- Plans of facilities employing ten or more persons are subject to approval of the Regional Health Director, Director, Division of Indian Health, and the Director, Division of Health Mobilization. (Emergency Manual PHS Chapter 8-20-42.)
1-10.3 PLANNING ASSUMPTIONS.
Certain general assumptions are applicable to all DIH field facilities. In addition, and most pertinent to facility preparedness, the geographic location of each facility determines the risk and hazards to which it may be subjected. Each plan must be structured to prepare the facility for the most probable local situation. Planning assumptions below must be considered. The plan should describe the type of hazards and threats to which the facility is susceptible and the types of emergency services that would be provided under any circumstances. These assumptions are:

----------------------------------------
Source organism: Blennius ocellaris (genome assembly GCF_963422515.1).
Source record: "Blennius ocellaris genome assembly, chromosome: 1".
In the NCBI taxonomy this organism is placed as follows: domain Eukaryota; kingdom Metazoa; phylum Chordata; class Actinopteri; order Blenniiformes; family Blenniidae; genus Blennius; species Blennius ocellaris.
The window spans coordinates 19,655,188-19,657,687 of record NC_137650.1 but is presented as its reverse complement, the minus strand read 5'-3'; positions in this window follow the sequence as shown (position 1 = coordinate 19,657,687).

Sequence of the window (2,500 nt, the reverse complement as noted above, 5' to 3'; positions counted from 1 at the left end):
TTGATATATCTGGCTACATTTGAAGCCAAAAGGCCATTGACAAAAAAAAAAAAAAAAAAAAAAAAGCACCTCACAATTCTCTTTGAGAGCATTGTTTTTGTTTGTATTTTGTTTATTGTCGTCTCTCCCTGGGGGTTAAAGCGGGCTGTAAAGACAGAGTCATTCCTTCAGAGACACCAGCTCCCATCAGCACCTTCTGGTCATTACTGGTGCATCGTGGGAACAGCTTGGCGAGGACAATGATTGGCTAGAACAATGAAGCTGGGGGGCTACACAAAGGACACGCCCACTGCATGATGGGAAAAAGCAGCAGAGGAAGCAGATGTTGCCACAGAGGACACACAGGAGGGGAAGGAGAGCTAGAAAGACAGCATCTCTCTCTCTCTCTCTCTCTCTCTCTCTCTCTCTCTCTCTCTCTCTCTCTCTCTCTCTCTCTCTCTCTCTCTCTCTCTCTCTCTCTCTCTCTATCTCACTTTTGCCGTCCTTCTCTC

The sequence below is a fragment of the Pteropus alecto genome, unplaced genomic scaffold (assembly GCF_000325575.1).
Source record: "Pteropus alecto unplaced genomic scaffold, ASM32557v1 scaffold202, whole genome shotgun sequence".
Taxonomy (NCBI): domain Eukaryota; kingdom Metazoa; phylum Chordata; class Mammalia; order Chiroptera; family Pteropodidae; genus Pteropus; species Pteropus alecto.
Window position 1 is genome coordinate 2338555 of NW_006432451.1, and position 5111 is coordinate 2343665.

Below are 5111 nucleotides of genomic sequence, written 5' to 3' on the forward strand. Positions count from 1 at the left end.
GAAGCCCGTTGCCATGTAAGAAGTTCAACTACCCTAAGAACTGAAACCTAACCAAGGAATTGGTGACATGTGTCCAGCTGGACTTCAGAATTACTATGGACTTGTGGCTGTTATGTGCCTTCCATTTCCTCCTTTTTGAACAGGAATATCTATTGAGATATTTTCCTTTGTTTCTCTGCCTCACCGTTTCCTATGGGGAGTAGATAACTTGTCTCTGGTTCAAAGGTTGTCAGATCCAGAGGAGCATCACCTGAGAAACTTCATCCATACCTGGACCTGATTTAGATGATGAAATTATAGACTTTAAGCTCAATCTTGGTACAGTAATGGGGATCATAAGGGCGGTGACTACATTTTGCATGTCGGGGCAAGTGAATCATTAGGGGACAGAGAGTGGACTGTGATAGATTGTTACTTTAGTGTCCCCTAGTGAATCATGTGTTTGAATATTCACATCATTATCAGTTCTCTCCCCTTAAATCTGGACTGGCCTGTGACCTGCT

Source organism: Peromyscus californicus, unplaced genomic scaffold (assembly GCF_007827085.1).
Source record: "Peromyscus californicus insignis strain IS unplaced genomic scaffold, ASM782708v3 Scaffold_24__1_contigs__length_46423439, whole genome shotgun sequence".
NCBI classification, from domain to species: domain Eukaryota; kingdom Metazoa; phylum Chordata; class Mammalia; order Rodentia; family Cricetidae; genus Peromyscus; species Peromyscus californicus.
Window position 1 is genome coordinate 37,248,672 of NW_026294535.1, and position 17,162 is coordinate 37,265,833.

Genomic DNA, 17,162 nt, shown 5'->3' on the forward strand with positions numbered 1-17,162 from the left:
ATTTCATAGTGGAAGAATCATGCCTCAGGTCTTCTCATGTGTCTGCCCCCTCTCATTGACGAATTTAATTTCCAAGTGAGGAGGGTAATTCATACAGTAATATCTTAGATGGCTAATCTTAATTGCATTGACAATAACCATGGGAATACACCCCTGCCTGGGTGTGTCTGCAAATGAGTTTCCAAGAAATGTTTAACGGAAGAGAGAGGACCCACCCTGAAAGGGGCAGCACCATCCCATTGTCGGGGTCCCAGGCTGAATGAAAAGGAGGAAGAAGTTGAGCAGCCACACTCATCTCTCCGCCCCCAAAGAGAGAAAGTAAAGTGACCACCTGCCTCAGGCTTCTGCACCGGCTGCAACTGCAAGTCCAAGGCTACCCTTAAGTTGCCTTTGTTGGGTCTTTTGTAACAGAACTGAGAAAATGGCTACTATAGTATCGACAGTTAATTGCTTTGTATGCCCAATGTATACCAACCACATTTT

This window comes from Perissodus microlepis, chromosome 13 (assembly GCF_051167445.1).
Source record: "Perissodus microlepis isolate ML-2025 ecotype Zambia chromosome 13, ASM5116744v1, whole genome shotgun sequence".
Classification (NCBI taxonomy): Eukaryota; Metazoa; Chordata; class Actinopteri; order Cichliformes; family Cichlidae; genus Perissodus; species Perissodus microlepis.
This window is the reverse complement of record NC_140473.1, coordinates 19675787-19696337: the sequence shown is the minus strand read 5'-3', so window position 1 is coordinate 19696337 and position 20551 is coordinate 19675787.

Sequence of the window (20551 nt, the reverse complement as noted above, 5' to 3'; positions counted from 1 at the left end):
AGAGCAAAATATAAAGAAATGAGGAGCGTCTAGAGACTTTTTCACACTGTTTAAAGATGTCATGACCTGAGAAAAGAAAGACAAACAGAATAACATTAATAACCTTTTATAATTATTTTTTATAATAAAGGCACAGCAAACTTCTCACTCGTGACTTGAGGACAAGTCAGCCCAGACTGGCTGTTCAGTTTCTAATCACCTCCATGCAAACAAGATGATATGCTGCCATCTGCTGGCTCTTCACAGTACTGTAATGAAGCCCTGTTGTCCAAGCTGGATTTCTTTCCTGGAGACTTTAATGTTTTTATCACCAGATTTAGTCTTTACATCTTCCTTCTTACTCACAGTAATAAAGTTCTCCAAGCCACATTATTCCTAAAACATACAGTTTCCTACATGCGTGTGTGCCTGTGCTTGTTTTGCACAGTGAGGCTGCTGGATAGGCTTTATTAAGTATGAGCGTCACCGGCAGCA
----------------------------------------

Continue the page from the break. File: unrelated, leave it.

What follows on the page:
- Internal Facility Emergencies. Describe the facility's vulnerability to emergencies which may occur in the facility, including (1) minor fire or explosion within the building and (2) fire or explosion requiring evacuation of the building.
- Local Emergencies Not Requiring Facility Protection. Describe the susceptibility of the area to local disasters which could-occur and require more than normal service by the facility. Included would be (1) train, airplane or other wreck, (2) fire or explosion in vicinity, (3) epidemic, or (4) mass food poisoning.
- Local Area Emergencies Requiring Facility Protection. Describe the susceptibility of the area to natural disasters which would require more than normal service by the facility, but which would also require protective measures and might hamper the facility in accepting the additional load. Included would be (1) hurricane, tornado, blizzard, tidal wave or flood, (2) earthquake, or (3) volcanic eruption.
- National Emergency. Describe the facility's vulnerability in event of nuclear attack. Consideration must be given to each of the contingencies set forth in Emergency Manual PHS Chapter 8-20-43. These contingences are: (1) no fallout or damage in the area but destruction to surrounding areas: (2) fallout only in the area, lasting as long as two weeks; (3) damage only in the area; (4) fallout and damage in the area.